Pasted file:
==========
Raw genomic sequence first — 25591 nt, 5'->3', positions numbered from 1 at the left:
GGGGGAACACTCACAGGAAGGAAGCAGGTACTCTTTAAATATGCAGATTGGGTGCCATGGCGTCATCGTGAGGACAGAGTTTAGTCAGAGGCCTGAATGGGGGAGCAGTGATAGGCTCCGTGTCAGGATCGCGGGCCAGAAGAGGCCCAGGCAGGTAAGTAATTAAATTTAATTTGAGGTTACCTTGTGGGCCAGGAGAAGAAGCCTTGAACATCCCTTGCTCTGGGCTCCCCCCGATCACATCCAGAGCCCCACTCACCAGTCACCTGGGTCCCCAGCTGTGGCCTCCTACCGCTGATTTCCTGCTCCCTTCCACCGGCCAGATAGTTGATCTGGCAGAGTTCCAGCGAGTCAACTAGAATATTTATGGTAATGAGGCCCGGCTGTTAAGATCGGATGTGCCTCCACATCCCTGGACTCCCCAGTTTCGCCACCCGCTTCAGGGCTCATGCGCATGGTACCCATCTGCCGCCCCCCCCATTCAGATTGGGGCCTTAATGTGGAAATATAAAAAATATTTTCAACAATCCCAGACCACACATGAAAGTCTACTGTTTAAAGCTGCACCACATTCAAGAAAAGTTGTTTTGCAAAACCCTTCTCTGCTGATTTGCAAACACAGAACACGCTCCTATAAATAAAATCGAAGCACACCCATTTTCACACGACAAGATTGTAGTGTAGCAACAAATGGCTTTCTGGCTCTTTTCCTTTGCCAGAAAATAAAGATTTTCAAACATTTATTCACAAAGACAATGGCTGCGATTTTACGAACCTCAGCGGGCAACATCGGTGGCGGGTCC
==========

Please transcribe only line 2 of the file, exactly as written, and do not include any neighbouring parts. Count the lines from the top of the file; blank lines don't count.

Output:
GGGGGAACACTCACAGGAAGGAAGCAGGTACTCTTTAAATATGCAGATTGGGTGCCATGGCGTCATCGTGAGGACAGAGTTTAGTCAGAGGCCTGAATGGGGGAGCAGTGATAGGCTCCGTGTCAGGATCGCGGGCCAGAAGAGGCCCAGGCAGGTAAGTAATTAAATTTAATTTGAGGTTACCTTGTGGGCCAGGAGAAGAAGCCTTGAACATCCCTTGCTCTGGGCTCCCCCCGATCACATCCAGAGCCCCACTCACCAGTCACCTGGGTCCCCAGCTGTGGCCTCCTACCGCTGATTTCCTGCTCCCTTCCACCGGCCAGATAGTTGATCTGGCAGAGTTCCAGCGAGTCAACTAGAATATTTATGGTAATGAGGCCCGGCTGTTAAGATCGGATGTGCCTCCACATCCCTGGACTCCCCAGTTTCGCCACCCGCTTCAGGGCTCATGCGCATGGTACCCATCTGCCGCCCCCCCCATTCAGATTGGGGCCTTAATGTGGAAATATAAAAAATATTTTCAACAATCCCAGACCACACATGAAAGTCTACTGTTTAAAGCTGCACCACATTCAAGAAAAGTTGTTTTGCAAAACCCTTCTCTGCTGATTTGCAAACACAGAACACGCTCCTATAAATAAAATCGAAGCACACCCATTTTCACACGACAAGATTGTAGTGTAGCAACAAATGGCTTTCTGGCTCTTTTCCTTTGCCAGAAAATAAAGATTTTCAAACATTTATTCACAAAGACAATGGCTGCGATTTTACGAACCTCAGCGGGCAACATCGGTGGCGGGTCC